Many philosophers of language have held that a truth-conditional semantic account can explain the data motivating the distinction between referential and attributive uses of definite descriptions, but I believe this is a mistake. I argue that these data also motivate what I call “dual-aspect” uses as a distinct but closely related type. After establishing that an account of the distinction must also explain dual-aspect uses, I argue that the truth-conditional Semantic Model of the distinction cannot. Thus, the Semantic Model cannot (...) explain the data for which it is developed and so fails as an account of the referential/attributive distinction. (shrink)
This paper is concerned with changing social representations of the ``wild,'' in particular wild animals. We argue that within a contemporary Western context the old agricultural perception of wild animals as adversarial and as a threat to domestication, is being replaced by an essentially urban fascination with certain emblematic wild animals, who are seen to embody symbols of naturalness and freedom. On closer examination that carefully mediatized ``naturalness'' may be but another form of domestication. After an historical overview of the (...) human-animal, domestic-wild construction, an anthropological approach is used to interpret the social representation of wild animals held by different social actors – farmers, hunters, and tourists – within the context of an inhabited National Park, that of the Cévennes in south east France. Within the Park, the domestic and the wild, along with agriculture, hunting, conservation, re-introduced wild animals, and tourists co-habit. It is argued that changes in the representation of ``wildness'' may well be an important indicator ofchanges in the social representation of nature. (shrink)
O'Brien & Opie's admirably sharp hypothesis gains some of its force by ignoring distinctions in murky areas. I attempt to agitate the waters by suggesting that process and vehicle theories are not so different, that classicism can support a vehicle theory, and that several of the key concepts underlying their theory are less clear than depicted. The connection to information I find especially tenuous. Finally, I address the implications of their theory for unconscious thought.
What effect does witnessing other students cheat have on one's own cheating behavior? What roles do moral attitudes and neutralizing attitudes (justifications for behavior) play when deciding to cheat? The present research proposes a model of academic dishonesty which takes into account each of these variables. Findings from experimental (vignette) and survey methods determined that seeing others cheat increases cheating behavior by causing students to judge the behavior less morally reprehensible, not by making rationalization easier. Witnessing cheating also has unique (...) effects, controlling for other variables. (shrink)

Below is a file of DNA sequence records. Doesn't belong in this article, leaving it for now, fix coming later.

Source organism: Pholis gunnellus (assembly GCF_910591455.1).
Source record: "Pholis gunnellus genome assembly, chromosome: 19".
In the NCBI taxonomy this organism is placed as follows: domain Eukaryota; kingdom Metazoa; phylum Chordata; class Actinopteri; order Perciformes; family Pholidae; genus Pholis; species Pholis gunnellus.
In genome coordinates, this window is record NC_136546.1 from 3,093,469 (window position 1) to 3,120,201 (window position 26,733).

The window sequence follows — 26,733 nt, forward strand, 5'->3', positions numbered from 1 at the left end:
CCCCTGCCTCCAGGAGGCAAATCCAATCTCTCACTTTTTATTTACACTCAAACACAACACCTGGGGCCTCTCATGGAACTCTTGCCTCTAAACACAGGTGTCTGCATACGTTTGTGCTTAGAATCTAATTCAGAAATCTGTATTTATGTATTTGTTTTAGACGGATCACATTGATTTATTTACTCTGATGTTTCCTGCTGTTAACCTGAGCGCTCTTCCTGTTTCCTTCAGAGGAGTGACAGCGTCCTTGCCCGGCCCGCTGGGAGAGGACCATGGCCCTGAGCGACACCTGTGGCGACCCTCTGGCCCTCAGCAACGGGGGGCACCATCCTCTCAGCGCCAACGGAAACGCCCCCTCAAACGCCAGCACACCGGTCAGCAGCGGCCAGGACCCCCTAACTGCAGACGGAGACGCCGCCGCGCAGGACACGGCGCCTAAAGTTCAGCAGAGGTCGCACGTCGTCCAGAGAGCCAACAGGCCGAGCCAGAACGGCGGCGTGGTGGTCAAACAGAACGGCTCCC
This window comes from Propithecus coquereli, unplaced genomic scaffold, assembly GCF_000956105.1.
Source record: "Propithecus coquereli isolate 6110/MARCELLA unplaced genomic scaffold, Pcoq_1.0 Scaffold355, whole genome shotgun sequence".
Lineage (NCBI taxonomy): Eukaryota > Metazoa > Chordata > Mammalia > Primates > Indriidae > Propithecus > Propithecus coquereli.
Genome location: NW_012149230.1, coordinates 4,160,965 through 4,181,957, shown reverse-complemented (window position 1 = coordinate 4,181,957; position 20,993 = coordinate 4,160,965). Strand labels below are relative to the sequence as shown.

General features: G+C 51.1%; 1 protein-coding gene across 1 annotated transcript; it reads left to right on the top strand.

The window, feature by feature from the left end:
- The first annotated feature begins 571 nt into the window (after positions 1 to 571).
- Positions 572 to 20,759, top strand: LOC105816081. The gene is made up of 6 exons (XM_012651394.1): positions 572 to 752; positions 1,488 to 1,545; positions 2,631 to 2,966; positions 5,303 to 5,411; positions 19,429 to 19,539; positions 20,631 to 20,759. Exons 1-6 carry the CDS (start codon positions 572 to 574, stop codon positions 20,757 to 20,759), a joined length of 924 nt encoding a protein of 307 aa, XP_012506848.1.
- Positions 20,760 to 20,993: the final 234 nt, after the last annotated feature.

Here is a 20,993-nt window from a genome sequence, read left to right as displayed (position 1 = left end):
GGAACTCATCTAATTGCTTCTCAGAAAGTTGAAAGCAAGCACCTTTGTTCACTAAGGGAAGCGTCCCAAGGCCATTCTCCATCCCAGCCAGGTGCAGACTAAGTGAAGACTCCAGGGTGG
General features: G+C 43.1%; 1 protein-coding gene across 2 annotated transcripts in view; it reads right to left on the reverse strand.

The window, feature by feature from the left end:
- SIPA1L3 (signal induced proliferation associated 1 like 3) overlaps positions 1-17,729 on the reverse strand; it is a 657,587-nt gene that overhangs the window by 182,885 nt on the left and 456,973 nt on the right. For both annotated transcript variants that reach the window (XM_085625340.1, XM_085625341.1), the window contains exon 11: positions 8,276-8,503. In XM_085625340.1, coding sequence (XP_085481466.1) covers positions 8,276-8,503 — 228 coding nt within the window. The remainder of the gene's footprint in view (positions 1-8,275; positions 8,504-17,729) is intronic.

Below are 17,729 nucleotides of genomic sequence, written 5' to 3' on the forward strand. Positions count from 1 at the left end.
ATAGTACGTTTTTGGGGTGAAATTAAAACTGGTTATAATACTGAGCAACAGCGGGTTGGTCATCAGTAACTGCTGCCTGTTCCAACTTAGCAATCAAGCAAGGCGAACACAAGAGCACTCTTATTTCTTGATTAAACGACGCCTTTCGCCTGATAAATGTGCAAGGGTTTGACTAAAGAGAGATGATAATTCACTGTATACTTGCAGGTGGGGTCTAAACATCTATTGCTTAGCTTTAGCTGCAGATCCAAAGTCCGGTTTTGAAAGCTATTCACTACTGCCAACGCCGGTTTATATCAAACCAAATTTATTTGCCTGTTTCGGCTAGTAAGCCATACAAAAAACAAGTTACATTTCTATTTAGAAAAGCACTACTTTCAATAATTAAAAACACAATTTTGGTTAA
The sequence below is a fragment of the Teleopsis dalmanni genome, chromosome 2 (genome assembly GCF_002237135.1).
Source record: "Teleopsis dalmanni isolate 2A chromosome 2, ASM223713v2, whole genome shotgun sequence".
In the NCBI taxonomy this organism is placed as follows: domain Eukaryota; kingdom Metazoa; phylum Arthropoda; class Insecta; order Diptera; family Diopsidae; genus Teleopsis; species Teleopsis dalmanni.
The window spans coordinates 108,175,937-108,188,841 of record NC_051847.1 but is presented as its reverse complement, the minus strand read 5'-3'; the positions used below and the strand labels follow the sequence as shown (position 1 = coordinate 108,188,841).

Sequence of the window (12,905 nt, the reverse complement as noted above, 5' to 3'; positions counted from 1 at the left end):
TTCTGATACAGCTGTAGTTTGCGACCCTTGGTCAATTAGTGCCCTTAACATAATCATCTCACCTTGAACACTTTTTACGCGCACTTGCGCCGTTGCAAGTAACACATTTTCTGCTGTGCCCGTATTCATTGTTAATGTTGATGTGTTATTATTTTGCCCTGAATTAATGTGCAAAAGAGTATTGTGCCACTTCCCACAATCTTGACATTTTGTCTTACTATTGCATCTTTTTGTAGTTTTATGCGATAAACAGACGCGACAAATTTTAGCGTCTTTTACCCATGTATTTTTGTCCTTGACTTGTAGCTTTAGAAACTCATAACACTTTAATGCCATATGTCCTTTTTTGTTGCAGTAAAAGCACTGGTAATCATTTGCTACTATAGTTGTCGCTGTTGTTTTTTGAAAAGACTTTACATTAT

Are there natural kinds of things around which our theories cut? The essays in this volume offer reflections by a distinguished group of philosophers on a series of intertwined issues in the metaphysics and epistemology of classification.
Abstract In this essay, I critically discuss a theory of utterance content and de re communication that Anne Bezuidenhout has recently developed in a series of articles. This theory regards the significance of utterances as more pragmatic in nature than allowed by traditional accounts; further, it downplays logical considerations in explaining de re communication, choosing instead to emphasize its psychological character. Included among the implications of this approach is the rejection of what can be called ?common content?, or utterance content (...) that is held in common by speaker and listener. After describing this theory, I argue that Bezuidenhout does not supply a compelling reason to prefer her account of utterance content over more traditional alternatives that make room for elements of content held in common between speaker and listener. Further, I argue that her account of de re communication supplies even more reason to reject the view of content to which she subscribes. In the end, it will be clear that she has no principled reason for rejecting common content. (shrink)